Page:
TALLAHASSEE, Fla. — Florida's governor would be able to use military force to keep out immigrants or refugees from certain parts of the world under a bill passed by a House committee on Wednesday.

The "Prevention of Acts of War" bill would let the governor designate so-called restricted people — those he determines are from countries where "invaders" live or train in preparation for an attack in the United States. That includes people coming to the United States from areas near those countries.

The bill — which faces a number of hurdles, including little demonstrated interest from the Senate — would prohibit any state or local government employee or any person receiving state assistance of any kind, including Medicare, from helping certain immigrants or refugees entering or resettling in Florida unless the immigrants were born in the Western Hemisphere.

Anyone assisting a restricted person would have to turn that person's personal information over to the state. The state would be allowed to monitor restricted people. The bill faces two more committees before it can make it to the House floor for a vote. A similar Senate bill hasn't been scheduled for its first of three committee hearings, a sign that its prospects are dim.

Under the measure, Gov. Rick Scott or Attorney General Pam Bondi could take legal action to prevent the federal government from resettling a restricted person in the state. Scott also would be authorized to use all powers, "including police powers, emergency powers, and military force," to keep restricted people out of Florida.

It would also require that the Florida Department of Law Enforcement do a background check on every restricted person in Florida.

Republican Rep. Lake Ray of Jacksonville said his bill is responding to the threat of the Islamic State group and attacks in Paris and elsewhere. He said terrorists are falsifying passports and trying to send invaders to the United States. He said Florida has a duty to protect its citizens and economy.

"God forbid one of these events happened at a Disney or a Universal Studio," Ray said. "You can put 'For Sale' on the state of Florida."

The bill was approved by the House Criminal Justice Subcommittee on a 9-4 vote with only Republicans in favor and only Democrats opposed. Instead of a simple "yes," Republican Rep. Charles Van Zant of Keystone Heights cast his vote with an emphatic "Absolutely."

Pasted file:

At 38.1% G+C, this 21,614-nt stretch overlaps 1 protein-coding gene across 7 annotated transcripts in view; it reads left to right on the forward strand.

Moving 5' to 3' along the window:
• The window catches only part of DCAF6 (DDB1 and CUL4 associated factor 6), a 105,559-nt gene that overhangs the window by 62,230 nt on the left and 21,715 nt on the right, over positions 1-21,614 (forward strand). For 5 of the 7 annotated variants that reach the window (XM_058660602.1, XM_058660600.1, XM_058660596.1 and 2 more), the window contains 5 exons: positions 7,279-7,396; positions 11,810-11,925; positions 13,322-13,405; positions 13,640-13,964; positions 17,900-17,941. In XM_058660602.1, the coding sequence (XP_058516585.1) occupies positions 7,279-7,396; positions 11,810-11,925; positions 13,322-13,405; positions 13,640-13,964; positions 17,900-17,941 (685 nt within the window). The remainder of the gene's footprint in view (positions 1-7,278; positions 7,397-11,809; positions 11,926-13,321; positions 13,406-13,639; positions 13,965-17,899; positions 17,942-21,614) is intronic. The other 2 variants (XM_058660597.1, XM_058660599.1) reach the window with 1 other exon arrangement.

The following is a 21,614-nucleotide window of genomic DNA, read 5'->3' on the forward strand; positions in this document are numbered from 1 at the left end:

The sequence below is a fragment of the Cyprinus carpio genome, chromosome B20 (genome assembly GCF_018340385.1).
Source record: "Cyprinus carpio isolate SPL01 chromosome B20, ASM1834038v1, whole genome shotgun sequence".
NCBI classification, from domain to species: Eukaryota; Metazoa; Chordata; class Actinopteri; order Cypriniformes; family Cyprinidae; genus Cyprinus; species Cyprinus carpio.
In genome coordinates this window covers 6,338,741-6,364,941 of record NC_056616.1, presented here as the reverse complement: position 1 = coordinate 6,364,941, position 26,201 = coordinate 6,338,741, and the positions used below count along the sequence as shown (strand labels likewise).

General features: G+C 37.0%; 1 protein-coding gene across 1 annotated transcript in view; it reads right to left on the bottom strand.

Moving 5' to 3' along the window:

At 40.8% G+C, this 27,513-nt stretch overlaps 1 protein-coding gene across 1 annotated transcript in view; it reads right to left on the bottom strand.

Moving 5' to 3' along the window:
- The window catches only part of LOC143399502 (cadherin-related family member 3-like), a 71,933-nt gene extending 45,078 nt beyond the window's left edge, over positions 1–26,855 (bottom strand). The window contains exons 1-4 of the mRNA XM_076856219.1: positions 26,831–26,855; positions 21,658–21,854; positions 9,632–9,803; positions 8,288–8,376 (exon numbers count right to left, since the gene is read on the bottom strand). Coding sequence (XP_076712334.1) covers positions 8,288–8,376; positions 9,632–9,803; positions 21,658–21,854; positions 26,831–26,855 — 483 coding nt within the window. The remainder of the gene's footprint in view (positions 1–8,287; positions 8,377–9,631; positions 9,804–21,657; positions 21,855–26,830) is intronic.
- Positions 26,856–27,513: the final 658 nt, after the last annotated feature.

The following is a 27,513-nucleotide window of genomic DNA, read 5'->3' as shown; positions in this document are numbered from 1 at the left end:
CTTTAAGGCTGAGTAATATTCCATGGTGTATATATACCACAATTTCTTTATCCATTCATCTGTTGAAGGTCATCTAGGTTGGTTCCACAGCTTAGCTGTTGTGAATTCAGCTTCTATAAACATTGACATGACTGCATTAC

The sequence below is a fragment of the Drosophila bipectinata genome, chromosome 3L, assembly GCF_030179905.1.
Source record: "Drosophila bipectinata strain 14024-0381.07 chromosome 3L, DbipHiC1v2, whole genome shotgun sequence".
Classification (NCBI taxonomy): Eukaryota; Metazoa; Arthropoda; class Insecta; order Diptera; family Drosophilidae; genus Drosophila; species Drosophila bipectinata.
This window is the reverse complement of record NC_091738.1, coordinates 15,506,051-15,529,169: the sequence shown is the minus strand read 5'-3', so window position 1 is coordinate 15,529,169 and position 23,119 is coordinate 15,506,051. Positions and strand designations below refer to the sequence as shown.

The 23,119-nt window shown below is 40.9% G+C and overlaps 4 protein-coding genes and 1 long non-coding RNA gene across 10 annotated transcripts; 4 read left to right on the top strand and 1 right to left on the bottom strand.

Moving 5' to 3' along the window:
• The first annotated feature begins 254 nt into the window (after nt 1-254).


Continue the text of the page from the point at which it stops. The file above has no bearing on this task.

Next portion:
The provision that keeps immigrants born in the Western Hemisphere off the restricted people list would apply to South and Central Americans, Mexicans and Canadians, but wouldn't automatically apply to people born in many countries allied with the United States, including Germany, Italy, The Netherlands, Denmark, Belgium, Norway, Greece and parts of France, Great Britain and Spain.

Ray included language in the bill that states the Florida constitution gives the governor the right to use all military forces not in active service of the United States, including the general militia, to defend the state.

There was no debate on the bill from either side. In the Democrats' case, they just didn't bother.

"It's hard to dignify a bill like that by debating it," Democratic Rep. Dave Kerner of Lake Worth said after the meeting. "It's unconstitutional, it's offensive, it does nothing for the safety and protection of our state and it's highly ineffective and very subjective. I could go on for hours about problems I have with the bill."

He also noted that none of the Republican representatives debated in favor of the bill and suggested that their support is a reflection of their constituents' fears.

"It's playing into an area in which Donald Trump has done very well, and that's capitalizing on the fears of, more likely than not, good people," Kerner said. "I think a lot of the Republican members voted for it because they felt compelled to by the constituents and that's a broader reflection on society right now."

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